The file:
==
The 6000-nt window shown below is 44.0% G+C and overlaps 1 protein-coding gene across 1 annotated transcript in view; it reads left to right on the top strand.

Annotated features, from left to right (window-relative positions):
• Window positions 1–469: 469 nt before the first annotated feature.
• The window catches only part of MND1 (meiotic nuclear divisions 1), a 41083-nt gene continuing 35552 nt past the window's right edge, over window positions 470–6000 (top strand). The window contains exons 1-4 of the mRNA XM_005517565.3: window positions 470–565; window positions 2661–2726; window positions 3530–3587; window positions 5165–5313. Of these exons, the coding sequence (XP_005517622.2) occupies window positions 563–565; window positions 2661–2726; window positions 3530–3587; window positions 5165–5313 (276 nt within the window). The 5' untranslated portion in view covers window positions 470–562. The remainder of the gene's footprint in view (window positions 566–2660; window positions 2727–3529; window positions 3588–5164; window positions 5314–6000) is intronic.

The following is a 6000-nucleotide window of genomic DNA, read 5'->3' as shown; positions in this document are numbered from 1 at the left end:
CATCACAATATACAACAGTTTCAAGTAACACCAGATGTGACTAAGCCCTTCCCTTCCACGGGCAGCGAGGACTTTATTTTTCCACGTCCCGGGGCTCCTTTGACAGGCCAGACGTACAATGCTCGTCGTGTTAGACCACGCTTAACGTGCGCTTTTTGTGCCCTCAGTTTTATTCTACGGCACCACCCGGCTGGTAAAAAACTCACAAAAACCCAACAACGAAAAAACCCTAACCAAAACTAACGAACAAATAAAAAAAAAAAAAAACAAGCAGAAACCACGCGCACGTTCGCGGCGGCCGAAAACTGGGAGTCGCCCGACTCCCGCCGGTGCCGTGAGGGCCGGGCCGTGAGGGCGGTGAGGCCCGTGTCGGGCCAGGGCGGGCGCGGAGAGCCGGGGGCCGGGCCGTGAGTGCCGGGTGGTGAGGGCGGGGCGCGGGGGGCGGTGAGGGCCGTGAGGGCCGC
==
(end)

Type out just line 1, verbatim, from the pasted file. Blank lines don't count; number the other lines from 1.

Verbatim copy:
The 6000-nt window shown below is 44.0% G+C and overlaps 1 protein-coding gene across 1 annotated transcript in view; it reads left to right on the top strand.